yet a duty is a duty, though he be alone. It is one of the great sins of our times to look to consequences in matters of plain duty. Is not this such a case? If not, prove that it is not; but do not argue from consequences.
In the mean while I offer the following texts in evidence of the duty.
THE PRINCIPLE OF UNITY.
The Apostles knew, through our Lord Jesus Christ, that strife would arise for the Episcopate. Wherefore having received an accurate foreknowledge, they appointed the men I before mentioned, and have given an orderly succession, that on their death other approved men might receive in turn their office. Ep. i. 44.
Testimony of Ignatius, the friend of St. Peter, to Episcopacy.
Your celebrated Presbytery, worthy of God, is as closely knit to the Bishop, as the strings to a harp, and so by means of your unanimity and concordant love Jesus Christ is sung. Eph. 4.
There are who profess to acknowledge a Bishop, but do every thing without him. Such men appear to lack a clear conscience. Magn. 4.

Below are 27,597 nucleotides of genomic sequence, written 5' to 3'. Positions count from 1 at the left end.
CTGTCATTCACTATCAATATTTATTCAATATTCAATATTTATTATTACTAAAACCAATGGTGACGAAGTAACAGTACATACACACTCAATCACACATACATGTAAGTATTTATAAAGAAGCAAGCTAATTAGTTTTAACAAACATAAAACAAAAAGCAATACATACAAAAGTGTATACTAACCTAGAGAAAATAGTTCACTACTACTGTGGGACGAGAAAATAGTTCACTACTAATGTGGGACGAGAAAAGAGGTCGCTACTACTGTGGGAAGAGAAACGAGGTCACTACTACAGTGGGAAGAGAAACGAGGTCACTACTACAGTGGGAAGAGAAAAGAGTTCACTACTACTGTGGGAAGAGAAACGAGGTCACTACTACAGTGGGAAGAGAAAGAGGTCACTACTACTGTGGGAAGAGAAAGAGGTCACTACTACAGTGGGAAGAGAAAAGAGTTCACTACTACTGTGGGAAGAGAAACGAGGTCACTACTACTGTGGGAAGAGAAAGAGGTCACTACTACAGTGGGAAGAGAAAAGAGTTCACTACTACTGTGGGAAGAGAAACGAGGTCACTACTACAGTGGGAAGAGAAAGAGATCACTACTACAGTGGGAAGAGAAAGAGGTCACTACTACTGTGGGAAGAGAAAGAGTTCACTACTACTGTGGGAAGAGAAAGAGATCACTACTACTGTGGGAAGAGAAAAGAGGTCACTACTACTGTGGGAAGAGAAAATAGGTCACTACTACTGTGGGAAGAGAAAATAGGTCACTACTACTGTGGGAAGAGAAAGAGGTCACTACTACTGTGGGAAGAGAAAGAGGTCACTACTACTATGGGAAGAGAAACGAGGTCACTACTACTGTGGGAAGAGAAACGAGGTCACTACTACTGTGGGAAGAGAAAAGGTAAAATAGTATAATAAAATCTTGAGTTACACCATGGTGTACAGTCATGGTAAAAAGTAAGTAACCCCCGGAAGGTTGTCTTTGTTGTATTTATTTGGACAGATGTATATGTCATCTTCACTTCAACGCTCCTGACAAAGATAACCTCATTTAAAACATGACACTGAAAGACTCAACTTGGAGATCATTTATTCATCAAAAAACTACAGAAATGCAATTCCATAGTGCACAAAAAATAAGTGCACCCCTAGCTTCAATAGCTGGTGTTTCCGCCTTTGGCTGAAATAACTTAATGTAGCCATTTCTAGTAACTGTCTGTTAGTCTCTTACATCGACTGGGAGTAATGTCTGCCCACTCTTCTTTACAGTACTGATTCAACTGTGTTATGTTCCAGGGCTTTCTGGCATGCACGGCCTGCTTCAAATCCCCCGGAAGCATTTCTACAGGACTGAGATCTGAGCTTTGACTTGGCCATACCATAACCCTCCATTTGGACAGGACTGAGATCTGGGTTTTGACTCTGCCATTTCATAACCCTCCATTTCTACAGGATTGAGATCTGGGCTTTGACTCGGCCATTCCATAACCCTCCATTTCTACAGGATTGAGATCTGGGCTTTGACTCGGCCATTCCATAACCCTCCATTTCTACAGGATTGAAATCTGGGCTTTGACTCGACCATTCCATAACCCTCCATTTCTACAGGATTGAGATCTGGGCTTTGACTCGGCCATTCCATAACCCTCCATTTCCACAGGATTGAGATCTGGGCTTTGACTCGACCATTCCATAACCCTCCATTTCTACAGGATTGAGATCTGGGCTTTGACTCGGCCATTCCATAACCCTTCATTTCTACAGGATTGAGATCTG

He for whom I am bound is my witness that I have not learned this doctrine from mortal man. The Spirit proclaimed to me these words: "Without the Bishop do nothing." Phil. 7.
With these and other such strong passages in the Apostolical Fathers, how can we permit ourselves in our present practical disregard of the Episcopal Authority? Are not we apt to obey only so far as the law obliges us? do we support the Bishop, and strive to move all together with him as our bond of union and head? or is not our every-day conduct as if, except with respect to certain periodical forms and customs, we were each independent in his own parish?
Any one is at liberty to reprint these Tracts, with such alterations as approve themselves to his judgment.
W. KING, PRINTER, ST. CLEMENT'S, OXFORD.